Putting a great lesson plan together requires solid objectives, which many faculty find difficult to write. Let's take a look at the three key ingredients to any learning objective and see if we can't come up with a terrific learning dish.
#1 Place one stem in large bowlFirst, describe the conditions under which the objective will be met. That's your stem.
You can use a blanket condition, such as:
- After completing this lesson, the student will…
- After this unit, the student will…
- By the end of this session, the student will…
- Given readings in the textbook and online research, the student will…
- Given a lab partner and pertinent materials, the student will…
- On request, student will…
#2 Sprinkle in one or more active verbsThis is the part I love. Add an active verb. (See the big list at the bottom of this post.)
Use a verb that fits the task and also the level of learning desired, such as knowing, understanding, analyzing, and so forth.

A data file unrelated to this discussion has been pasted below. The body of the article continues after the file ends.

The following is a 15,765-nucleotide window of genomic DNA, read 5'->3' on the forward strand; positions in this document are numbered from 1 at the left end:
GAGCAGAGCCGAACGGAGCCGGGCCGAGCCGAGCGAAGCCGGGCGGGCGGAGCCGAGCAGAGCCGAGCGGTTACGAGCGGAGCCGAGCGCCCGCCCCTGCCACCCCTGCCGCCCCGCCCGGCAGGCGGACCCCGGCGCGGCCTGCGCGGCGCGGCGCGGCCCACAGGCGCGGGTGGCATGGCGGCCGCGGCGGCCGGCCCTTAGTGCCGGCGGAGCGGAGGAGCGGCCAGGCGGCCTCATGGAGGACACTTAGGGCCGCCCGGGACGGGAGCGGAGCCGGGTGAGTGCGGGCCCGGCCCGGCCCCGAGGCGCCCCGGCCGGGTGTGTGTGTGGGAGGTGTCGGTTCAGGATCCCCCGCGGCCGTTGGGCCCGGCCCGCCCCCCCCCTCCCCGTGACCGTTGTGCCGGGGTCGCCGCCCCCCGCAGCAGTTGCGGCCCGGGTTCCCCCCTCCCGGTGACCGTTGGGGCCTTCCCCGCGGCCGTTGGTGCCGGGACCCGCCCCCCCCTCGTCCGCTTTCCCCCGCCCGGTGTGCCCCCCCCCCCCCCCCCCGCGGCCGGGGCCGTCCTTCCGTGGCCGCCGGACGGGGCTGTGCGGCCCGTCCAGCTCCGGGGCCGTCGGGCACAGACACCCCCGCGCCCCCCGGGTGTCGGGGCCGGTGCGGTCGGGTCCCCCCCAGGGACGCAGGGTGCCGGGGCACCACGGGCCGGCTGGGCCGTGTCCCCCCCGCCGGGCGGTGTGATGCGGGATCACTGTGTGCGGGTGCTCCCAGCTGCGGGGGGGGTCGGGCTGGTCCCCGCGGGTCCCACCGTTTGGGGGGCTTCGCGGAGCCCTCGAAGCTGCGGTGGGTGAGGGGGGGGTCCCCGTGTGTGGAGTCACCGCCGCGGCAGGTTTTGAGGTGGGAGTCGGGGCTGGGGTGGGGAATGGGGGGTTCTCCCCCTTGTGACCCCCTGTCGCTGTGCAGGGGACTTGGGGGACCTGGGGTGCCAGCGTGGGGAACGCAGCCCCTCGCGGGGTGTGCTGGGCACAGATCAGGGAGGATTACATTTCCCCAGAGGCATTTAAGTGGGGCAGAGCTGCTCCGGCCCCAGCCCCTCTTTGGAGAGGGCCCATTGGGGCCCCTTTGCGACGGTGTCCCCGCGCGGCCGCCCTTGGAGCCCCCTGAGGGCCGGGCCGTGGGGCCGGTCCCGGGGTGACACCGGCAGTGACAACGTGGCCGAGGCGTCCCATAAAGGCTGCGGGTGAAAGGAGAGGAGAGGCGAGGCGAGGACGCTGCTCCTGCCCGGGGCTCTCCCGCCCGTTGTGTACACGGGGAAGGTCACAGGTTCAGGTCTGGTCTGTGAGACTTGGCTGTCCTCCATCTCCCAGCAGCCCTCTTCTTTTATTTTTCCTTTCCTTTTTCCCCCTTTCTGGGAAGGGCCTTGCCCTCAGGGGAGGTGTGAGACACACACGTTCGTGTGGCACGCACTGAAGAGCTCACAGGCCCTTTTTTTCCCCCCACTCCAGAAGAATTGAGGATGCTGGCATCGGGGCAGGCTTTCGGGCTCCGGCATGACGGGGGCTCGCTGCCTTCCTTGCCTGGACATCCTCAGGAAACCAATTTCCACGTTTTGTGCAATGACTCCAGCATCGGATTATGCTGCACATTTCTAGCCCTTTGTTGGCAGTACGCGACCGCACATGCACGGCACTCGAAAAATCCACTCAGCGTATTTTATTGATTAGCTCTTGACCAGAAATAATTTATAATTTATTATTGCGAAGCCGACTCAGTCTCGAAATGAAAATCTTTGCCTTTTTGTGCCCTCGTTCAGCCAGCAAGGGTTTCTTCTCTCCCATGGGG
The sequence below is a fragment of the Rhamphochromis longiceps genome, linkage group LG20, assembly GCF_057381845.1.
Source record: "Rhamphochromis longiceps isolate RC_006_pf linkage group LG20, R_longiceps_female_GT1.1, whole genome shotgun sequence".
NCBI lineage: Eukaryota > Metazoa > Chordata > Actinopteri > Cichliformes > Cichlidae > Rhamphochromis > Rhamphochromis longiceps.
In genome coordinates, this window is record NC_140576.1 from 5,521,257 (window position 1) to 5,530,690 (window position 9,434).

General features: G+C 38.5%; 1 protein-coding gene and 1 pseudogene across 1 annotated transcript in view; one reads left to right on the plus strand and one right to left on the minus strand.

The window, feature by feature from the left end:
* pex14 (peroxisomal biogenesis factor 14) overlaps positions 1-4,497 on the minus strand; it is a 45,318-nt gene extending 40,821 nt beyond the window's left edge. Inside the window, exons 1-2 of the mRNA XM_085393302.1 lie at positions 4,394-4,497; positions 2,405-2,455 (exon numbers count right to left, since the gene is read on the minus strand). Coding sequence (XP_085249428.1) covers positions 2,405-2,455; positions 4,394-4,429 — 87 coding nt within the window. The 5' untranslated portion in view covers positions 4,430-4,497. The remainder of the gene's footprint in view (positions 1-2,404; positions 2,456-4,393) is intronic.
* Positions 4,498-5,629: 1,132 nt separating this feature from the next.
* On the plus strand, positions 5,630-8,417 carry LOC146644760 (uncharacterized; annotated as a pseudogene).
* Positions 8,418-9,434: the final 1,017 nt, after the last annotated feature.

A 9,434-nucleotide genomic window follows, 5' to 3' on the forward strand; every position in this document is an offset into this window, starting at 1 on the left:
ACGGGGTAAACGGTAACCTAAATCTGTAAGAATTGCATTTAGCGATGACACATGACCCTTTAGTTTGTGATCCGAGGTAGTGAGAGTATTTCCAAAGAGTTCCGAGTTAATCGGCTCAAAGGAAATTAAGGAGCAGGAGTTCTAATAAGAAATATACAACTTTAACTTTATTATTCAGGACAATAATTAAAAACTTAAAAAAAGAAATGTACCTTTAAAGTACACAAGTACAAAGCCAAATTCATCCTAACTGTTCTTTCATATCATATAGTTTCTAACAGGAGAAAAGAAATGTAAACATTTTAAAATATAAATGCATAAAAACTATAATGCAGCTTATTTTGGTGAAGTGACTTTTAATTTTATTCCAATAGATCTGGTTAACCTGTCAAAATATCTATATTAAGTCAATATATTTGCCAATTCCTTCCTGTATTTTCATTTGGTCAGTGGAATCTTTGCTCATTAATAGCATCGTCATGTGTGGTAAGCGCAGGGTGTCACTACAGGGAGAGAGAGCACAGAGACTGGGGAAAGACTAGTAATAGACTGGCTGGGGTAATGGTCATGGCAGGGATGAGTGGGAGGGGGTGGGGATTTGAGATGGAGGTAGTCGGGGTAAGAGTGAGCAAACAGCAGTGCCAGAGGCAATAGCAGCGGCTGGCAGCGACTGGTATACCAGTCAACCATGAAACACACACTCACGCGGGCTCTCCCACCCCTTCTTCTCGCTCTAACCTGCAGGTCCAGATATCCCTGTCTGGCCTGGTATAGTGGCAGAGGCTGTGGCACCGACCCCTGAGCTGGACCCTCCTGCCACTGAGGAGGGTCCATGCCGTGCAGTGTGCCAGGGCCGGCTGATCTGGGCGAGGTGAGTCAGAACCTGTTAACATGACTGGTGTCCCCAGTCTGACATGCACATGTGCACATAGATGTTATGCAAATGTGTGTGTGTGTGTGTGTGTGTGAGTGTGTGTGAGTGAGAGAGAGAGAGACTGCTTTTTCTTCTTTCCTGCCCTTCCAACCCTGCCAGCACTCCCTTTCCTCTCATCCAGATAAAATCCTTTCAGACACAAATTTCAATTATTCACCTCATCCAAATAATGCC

#3 Add 1 heaping tablespoon of product, process, or outcomeHere's the meat of the recipe, the actual task. Plunk here what you want the student to do.
Keep it simple and direct, so it can be measured.
#4 Whip it all togetherHere are some examples of complete objectives.
- Given readings in the textbook and online research, the student will be able to trace the flow of blood through the heart.
- After this unit, the student will be able to take an accurate blood pressure.
- By the end of this session, the student will be able to list three common side effects of anticoagulants.
Active verbsKeep a list like this handy when writing objectives.
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